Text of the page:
Studies starting at very low will not be upgraded. Observational studies with limitations will not be upgraded. Only observational studies with no threats to validity can be upgraded.
Decide on best estimates of benefits, harms, burden, and costs for relevant population
Decide on whether the benefits are, overall, worth the harms, burden, and costs for relevant population and decide how clear and precise this balance is

For definition of abbreviation, see Table 3.

BOX 8.

Consider, for instance, administration of selective digestive decontamination (SDD) in intensive care unit patients. Several meta-analyses of high-quality RCTs suggested a decrease in the incidence of infections and, likely, the mortality of ventilated patients with SDD (23). The quality of evidence on the effect of SDD on the emergence of bacterial antibiotic resistance and its clinical relevance is much less clear. One might reasonably rate the evidence about this feared potential adverse effect as low quality. Should the overall quality of evidence for use of SDD therefore be considered high, moderate, or low? In such instances, we suggest that authors should consider whether downsides of therapy are critical to the decision regarding the optimal management strategy. If they are, one must rate the overall quality of the evidence according to the studies that address adverse effects. If not, the judgment on the overall rating of the evidence is based on the evidence regarding benefit. Thus, guideline panels have to decide a priori which outcomes are critical for the decision-making process.

BOX 9.


Should patients with pancreatic necrosis in acute pancreatitis receive antibiotic prophylaxis?


Patients with pancreatic necrosis in the course of acute pancreatitis


Systemic prophylactic antibiotic


All-cause mortality, pancreatic sepsis, fungal superinfection

Evidence Summary:

Systematic review of four randomized trials. Among 218 included patients, analysis showed statistically significant reduction of all-cause mortality (RRR, 66%; 95% CI, 16–85%; NNT, 10; 95% CI, 6–34) and pancreatic sepsis (RRR, 36%; 95% CI, 1–58%; NNT, 9; 95% CI, 5–100). No increase in fungal infections. No data on the incidence of resistant organism selection.

Quality of Evidence:

Randomized trials without serious limitations provide direct and consistent evidence pointing towards large effect size. At the same time, all studies were unblinded, and the total number of patients was relatively few. In balance, the evidence may be considered moderate rather than high. If the outcome resistance pattern is considered critical for making a decision, it may even be considered low.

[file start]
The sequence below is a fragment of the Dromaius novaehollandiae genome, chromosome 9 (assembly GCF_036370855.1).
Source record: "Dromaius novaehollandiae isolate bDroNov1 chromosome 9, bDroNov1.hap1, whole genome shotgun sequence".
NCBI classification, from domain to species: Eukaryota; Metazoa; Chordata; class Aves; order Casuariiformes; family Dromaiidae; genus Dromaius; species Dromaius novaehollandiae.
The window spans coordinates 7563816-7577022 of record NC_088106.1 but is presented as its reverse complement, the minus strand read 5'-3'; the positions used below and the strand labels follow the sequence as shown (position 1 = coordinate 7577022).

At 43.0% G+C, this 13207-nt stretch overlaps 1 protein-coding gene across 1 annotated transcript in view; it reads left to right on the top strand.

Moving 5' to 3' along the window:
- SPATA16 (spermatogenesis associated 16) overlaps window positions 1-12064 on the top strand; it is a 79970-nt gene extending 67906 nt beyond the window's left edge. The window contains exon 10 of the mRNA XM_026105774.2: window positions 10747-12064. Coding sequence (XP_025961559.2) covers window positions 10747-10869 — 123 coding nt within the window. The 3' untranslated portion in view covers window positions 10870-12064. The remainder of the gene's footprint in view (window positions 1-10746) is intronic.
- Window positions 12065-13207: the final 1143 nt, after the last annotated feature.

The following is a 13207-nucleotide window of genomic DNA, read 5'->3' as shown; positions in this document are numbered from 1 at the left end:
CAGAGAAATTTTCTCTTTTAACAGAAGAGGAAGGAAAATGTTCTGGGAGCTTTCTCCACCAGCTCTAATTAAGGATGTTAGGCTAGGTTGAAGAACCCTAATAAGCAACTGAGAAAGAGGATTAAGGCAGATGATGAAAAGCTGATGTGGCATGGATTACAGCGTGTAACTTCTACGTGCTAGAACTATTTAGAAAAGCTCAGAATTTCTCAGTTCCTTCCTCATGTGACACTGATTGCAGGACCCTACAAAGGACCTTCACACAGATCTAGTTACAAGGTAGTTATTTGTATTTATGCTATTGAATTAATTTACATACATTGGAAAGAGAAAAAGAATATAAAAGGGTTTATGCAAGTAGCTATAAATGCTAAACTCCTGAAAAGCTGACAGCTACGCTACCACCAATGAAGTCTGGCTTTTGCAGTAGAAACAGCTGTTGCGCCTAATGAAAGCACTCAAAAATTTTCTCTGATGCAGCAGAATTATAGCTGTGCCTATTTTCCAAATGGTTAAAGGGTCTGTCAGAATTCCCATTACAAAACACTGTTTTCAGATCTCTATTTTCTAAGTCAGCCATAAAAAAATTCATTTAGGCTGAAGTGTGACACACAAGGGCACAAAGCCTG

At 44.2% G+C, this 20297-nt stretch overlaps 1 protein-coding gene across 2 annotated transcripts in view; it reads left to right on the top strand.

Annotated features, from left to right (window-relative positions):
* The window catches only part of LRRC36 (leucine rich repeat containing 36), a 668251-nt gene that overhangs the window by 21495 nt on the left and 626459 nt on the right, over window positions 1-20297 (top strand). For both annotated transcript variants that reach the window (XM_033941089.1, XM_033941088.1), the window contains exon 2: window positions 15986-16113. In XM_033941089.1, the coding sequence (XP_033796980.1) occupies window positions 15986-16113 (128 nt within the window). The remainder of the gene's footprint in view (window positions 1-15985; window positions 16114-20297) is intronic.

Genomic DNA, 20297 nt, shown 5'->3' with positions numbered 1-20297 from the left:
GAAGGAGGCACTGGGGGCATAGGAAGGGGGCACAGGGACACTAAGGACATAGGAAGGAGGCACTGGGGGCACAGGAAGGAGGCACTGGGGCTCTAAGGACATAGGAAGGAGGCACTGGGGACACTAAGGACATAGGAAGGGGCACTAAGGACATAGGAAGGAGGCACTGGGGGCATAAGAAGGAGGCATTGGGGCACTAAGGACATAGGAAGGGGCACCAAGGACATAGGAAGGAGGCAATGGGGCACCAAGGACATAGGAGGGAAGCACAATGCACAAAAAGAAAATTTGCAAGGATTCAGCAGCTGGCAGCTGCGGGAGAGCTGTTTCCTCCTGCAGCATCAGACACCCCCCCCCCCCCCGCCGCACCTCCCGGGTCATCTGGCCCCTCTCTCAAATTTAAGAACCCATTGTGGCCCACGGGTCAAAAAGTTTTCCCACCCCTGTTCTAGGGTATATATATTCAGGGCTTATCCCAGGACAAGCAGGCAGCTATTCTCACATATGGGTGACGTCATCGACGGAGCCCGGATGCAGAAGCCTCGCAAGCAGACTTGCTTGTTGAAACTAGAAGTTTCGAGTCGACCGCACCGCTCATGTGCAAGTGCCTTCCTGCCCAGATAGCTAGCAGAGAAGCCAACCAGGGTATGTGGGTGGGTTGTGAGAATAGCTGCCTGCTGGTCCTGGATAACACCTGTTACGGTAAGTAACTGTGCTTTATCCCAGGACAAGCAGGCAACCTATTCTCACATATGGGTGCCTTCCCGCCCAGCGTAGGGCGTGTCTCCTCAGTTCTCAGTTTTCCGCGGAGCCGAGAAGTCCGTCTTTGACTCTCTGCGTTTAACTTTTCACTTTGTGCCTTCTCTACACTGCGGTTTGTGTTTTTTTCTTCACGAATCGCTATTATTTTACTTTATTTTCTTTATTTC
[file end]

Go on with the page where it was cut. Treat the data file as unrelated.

Best Estimates:

Reduction of mortality and pancreatic sepsis.

Judgment of Benefits versus Risks, Burden, and Cost:

Information available suggests benefits of prophylaxis, but the balance is not clear.

Grade of Recommendation:

Quality of evidence only moderate for outcomes available and minimal evidence for some other important outcomes leaves uncertainty. The recommendation could be expressed as “For patients with pancreatic necrosis in the course of acute pancreatitis, we suggest systemic prophylactic antibiotic (weak recommendation based on moderate-quality evidence).”

The ATS has produced numerous guidelines, many of them in collaboration with other guideline developers or organizations. Although widely recognized, the guidelines have been variable in the extent to which they have adhered to methodologic standards (28), and they have applied a variety of approaches to grading the quality of evidence. For example, some collaborative efforts involve grading systems that rate the quality of evidence but do not provide a grade for the strength of a recommendation.

The following example provides an additional reason for a new, sensible grading system for the ATS. The Global Initiative for Chronic Obstructive Lung Disease (GOLD) guidelines state (29): “The most common causes of an exacerbation are infection of the tracheobronchial tree and air pollution, but the cause of about one-third of severe exacerbations cannot be identified (Evidence B).” Grading the evidence for etiologic questions in guidelines presents challenges because clinicians typically do not make recommendations about prognostic or etiologic factors (information about etiology) and the evidence does not come from randomized comparisons of one risk factor versus another. As a result, randomized designs do not provide higher quality evidence or information about etiologic factors than observational studies and generic grading systems therefore do not apply to such statements. Thus, grading of etiologic information is irrelevant for guidelines and recommendations because action follows from knowing that modifying etiologic factors influences outcomes. Grading in guidelines therefore should be restricted to recommended actions. Because of the need to clarify methodologic issues around grading the quality of evidence and recommendations and to unify and improve the existing grading methodology applied by ATS guideline developers, we proposed the use of the GRADE approach. The framework summarized in Table 6 generates recommendations ranging from a strong recommendation based on high-quality evidence to weak recommendations based on very-low-quality evidence.


Grade of Recommendation

Clarity of Risk/Benefit

Quality of Supporting Evidence

Strong recommendation High-quality evidenceBenefits clearly outweigh harms and burdens, or vice versaConsistent evidence from well-performed randomized controlled trials or exceptionally strong evidence from unbiased observational studiesRecommendation can apply to most patients in most circumstances. Further research is very unlikely to change our confidence in the estimate of effect.
Strong recommendation Moderate-quality evidenceBenefits clearly outweigh harms and burdens, or vice versaEvidence from randomized controlled trials with important limitations (inconsistent results, methodologic flaws, indirect or imprecise), or unusually strong evidence from unbiased observational studiesRecommendation can apply to most patients in most circumstances. Further research (if performed) is likely to have an important impact on our confidence in the estimate of effect and may change the estimate.